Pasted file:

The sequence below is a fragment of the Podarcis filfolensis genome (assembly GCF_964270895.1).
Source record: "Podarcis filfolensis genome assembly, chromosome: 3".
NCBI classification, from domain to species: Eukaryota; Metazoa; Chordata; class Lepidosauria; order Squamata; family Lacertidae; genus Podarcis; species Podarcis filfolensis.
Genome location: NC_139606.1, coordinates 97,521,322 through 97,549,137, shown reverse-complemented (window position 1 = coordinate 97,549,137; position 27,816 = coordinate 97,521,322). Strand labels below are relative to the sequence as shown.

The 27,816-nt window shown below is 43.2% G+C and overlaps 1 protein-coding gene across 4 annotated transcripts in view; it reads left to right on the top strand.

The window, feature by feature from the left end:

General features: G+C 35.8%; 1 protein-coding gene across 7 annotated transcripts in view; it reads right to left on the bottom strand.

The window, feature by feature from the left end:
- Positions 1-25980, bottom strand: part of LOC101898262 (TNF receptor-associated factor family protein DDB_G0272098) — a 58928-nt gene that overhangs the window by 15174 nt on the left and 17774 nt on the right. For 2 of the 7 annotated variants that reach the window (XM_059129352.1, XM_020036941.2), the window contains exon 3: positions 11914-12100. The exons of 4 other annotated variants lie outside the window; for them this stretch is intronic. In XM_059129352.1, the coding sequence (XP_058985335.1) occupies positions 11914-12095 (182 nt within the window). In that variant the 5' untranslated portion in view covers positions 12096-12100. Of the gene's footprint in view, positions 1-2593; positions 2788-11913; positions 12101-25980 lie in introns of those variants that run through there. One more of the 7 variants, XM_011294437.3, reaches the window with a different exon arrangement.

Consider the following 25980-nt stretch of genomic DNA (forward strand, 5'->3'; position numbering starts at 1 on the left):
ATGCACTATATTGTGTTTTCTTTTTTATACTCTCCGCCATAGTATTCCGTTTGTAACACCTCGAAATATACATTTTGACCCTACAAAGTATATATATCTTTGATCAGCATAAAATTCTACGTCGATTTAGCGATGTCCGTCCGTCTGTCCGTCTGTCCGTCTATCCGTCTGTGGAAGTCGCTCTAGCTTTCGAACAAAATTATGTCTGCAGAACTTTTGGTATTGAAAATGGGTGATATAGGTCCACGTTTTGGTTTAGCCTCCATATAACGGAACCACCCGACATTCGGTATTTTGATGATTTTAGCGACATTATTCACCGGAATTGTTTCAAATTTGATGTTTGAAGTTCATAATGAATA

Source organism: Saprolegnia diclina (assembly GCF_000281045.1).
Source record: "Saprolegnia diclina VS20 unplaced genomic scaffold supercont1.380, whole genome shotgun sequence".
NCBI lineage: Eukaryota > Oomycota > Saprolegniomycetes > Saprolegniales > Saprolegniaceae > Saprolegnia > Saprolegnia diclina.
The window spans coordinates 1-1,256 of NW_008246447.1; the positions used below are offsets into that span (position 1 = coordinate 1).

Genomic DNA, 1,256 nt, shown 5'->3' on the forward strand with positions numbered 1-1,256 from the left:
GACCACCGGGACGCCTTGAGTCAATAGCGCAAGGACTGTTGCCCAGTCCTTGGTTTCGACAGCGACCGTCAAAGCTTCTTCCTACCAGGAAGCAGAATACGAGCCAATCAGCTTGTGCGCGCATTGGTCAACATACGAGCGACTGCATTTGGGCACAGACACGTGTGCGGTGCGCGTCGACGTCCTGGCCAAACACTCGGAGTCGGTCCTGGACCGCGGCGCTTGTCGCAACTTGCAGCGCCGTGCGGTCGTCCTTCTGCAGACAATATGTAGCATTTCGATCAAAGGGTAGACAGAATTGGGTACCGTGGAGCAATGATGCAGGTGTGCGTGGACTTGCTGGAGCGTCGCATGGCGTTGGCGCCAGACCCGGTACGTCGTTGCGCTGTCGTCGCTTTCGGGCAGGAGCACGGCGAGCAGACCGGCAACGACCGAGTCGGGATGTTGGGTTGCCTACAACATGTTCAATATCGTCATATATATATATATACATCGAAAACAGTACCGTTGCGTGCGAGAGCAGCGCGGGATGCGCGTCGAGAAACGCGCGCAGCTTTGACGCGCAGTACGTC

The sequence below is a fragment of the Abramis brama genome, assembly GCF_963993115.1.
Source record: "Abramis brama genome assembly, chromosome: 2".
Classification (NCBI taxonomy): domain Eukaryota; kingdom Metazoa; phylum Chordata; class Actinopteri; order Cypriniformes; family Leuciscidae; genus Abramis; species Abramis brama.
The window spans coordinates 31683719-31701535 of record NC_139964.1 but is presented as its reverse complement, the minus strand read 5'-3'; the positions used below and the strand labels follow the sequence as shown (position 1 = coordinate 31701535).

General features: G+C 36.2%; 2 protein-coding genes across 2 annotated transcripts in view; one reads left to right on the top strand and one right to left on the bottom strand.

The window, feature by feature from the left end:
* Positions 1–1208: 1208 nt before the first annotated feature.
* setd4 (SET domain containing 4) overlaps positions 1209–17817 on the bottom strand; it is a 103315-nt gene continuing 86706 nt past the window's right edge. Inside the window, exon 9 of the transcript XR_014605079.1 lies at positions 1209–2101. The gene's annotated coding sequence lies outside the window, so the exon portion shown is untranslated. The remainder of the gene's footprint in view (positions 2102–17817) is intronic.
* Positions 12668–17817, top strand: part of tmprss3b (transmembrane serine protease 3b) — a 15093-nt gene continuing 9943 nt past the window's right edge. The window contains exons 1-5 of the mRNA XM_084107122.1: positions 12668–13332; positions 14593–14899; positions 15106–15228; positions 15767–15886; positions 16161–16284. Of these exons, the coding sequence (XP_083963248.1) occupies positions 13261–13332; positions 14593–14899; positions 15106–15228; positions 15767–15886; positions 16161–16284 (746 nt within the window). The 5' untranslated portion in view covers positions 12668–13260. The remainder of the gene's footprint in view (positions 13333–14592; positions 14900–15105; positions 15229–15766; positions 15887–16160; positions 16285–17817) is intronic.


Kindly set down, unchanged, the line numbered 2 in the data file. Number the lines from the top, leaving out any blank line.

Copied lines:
Source record: "Podarcis filfolensis genome assembly, chromosome: 3".